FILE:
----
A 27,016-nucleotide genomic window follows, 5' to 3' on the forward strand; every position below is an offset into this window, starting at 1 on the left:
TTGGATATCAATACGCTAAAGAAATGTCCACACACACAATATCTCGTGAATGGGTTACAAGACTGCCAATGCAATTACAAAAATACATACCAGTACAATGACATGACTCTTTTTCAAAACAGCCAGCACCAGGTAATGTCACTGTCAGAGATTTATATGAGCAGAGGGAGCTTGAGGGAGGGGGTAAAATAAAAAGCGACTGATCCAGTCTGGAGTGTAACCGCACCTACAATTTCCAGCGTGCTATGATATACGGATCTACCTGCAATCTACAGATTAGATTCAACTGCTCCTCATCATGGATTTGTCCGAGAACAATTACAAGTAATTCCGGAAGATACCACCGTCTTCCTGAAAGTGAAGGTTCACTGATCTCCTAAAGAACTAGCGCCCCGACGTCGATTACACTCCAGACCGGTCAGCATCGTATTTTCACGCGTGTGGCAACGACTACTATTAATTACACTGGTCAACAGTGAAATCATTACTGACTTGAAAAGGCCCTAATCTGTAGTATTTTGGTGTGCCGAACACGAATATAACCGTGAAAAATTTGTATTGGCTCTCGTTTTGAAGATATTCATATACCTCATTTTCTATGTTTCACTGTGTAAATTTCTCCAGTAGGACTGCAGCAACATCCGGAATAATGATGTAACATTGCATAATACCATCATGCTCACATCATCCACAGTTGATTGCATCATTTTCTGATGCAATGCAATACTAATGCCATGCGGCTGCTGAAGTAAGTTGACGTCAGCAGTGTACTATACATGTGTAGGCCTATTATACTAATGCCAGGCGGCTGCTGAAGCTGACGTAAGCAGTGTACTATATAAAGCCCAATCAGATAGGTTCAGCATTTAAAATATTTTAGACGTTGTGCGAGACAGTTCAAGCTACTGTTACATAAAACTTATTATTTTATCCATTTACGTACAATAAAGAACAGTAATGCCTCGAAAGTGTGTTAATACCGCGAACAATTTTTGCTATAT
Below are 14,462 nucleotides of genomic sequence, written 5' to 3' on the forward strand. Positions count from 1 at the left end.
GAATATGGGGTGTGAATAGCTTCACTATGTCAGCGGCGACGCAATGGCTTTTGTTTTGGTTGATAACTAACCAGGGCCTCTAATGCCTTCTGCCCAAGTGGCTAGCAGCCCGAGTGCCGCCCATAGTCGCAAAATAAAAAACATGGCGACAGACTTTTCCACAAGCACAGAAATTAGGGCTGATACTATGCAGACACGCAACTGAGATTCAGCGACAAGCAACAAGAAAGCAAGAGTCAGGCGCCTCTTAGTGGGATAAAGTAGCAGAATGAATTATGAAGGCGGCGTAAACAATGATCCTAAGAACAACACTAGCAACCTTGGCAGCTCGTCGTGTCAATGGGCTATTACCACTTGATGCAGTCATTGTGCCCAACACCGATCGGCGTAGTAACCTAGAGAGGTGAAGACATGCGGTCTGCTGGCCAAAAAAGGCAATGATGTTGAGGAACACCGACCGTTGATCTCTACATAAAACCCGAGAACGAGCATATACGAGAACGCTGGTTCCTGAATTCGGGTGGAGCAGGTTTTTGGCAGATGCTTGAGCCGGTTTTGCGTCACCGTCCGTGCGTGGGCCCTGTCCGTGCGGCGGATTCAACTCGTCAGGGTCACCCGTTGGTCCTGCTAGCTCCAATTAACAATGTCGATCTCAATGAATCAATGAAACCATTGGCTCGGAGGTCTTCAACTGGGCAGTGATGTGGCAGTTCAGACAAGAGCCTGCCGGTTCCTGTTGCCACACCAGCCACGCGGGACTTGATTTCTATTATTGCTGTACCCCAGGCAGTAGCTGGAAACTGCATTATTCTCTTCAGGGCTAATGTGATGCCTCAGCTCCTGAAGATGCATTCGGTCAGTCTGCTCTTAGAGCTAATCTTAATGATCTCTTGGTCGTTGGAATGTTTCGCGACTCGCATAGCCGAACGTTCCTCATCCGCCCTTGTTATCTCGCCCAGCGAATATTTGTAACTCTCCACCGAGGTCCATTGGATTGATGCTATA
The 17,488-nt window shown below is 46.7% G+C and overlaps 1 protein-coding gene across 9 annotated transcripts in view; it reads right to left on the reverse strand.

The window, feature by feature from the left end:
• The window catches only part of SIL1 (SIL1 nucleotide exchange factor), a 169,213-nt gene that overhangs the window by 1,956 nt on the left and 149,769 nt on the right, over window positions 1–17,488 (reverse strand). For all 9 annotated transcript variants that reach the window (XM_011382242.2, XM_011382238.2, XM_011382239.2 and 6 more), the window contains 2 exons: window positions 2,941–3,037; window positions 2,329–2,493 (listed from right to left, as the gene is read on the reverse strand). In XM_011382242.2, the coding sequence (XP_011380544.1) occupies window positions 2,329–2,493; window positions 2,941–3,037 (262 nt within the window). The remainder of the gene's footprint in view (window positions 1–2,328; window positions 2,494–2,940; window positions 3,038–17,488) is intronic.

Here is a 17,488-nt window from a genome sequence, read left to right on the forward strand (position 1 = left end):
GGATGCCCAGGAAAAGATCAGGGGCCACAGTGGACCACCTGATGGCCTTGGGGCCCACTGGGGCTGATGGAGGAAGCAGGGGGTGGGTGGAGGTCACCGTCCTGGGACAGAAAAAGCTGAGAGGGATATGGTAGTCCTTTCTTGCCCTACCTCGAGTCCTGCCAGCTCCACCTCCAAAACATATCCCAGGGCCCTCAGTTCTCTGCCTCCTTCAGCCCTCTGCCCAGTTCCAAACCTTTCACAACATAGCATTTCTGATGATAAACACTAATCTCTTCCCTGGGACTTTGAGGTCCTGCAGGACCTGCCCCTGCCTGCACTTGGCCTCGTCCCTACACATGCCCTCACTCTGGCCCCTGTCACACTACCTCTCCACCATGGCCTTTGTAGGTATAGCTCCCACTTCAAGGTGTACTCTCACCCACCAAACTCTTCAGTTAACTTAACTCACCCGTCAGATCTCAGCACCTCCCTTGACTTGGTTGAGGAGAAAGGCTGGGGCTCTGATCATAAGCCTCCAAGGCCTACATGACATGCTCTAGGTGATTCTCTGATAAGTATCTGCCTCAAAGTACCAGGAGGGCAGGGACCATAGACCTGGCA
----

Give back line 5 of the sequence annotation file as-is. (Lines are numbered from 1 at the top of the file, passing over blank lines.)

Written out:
The 17,488-nt window shown below is 46.7% G+C and overlaps 1 protein-coding gene across 9 annotated transcripts in view; it reads right to left on the reverse strand.